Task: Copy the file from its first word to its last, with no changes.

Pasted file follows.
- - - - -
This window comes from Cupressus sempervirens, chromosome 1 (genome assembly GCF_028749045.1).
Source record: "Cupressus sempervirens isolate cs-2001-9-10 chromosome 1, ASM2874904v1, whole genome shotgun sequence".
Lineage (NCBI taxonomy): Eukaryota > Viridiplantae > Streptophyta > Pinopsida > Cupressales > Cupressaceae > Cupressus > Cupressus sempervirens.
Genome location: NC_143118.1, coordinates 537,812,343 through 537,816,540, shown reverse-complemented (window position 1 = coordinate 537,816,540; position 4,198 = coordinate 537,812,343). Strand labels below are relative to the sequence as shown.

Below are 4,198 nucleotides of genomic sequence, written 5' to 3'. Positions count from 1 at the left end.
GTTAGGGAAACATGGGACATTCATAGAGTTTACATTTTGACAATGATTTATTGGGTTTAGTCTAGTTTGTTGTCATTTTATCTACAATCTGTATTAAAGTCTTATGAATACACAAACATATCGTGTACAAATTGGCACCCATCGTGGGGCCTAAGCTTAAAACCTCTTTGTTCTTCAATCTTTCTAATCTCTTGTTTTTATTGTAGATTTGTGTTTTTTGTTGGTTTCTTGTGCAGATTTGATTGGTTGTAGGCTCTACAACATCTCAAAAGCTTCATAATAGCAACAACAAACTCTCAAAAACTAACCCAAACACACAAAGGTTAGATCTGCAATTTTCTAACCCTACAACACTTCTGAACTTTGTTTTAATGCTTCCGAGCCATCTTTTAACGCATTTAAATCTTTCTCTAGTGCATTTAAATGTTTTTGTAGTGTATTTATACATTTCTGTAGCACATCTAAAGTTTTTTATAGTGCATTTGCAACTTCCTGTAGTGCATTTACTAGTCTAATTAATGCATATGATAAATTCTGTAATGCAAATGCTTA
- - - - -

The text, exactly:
This window comes from Cupressus sempervirens, chromosome 1 (genome assembly GCF_028749045.1).
Source record: "Cupressus sempervirens isolate cs-2001-9-10 chromosome 1, ASM2874904v1, whole genome shotgun sequence".
Lineage (NCBI taxonomy): Eukaryota > Viridiplantae > Streptophyta > Pinopsida > Cupressales > Cupressaceae > Cupressus > Cupressus sempervirens.
Genome location: NC_143118.1, coordinates 537,812,343 through 537,816,540, shown reverse-complemented (window position 1 = coordinate 537,816,540; position 4,198 = coordinate 537,812,343). Strand labels below are relative to the sequence as shown.

Below are 4,198 nucleotides of genomic sequence, written 5' to 3'. Positions count from 1 at the left end.
GTTAGGGAAACATGGGACATTCATAGAGTTTACATTTTGACAATGATTTATTGGGTTTAGTCTAGTTTGTTGTCATTTTATCTACAATCTGTATTAAAGTCTTATGAATACACAAACATATCGTGTACAAATTGGCACCCATCGTGGGGCCTAAGCTTAAAACCTCTTTGTTCTTCAATCTTTCTAATCTCTTGTTTTTATTGTAGATTTGTGTTTTTTGTTGGTTTCTTGTGCAGATTTGATTGGTTGTAGGCTCTACAACATCTCAAAAGCTTCATAATAGCAACAACAAACTCTCAAAAACTAACCCAAACACACAAAGGTTAGATCTGCAATTTTCTAACCCTACAACACTTCTGAACTTTGTTTTAATGCTTCCGAGCCATCTTTTAACGCATTTAAATCTTTCTCTAGTGCATTTAAATGTTTTTGTAGTGTATTTATACATTTCTGTAGCACATCTAAAGTTTTTTATAGTGCATTTGCAACTTCCTGTAGTGCATTTACTAGTCTAATTAATGCATATGATAAATTCTGTAATGCAAATGCTTA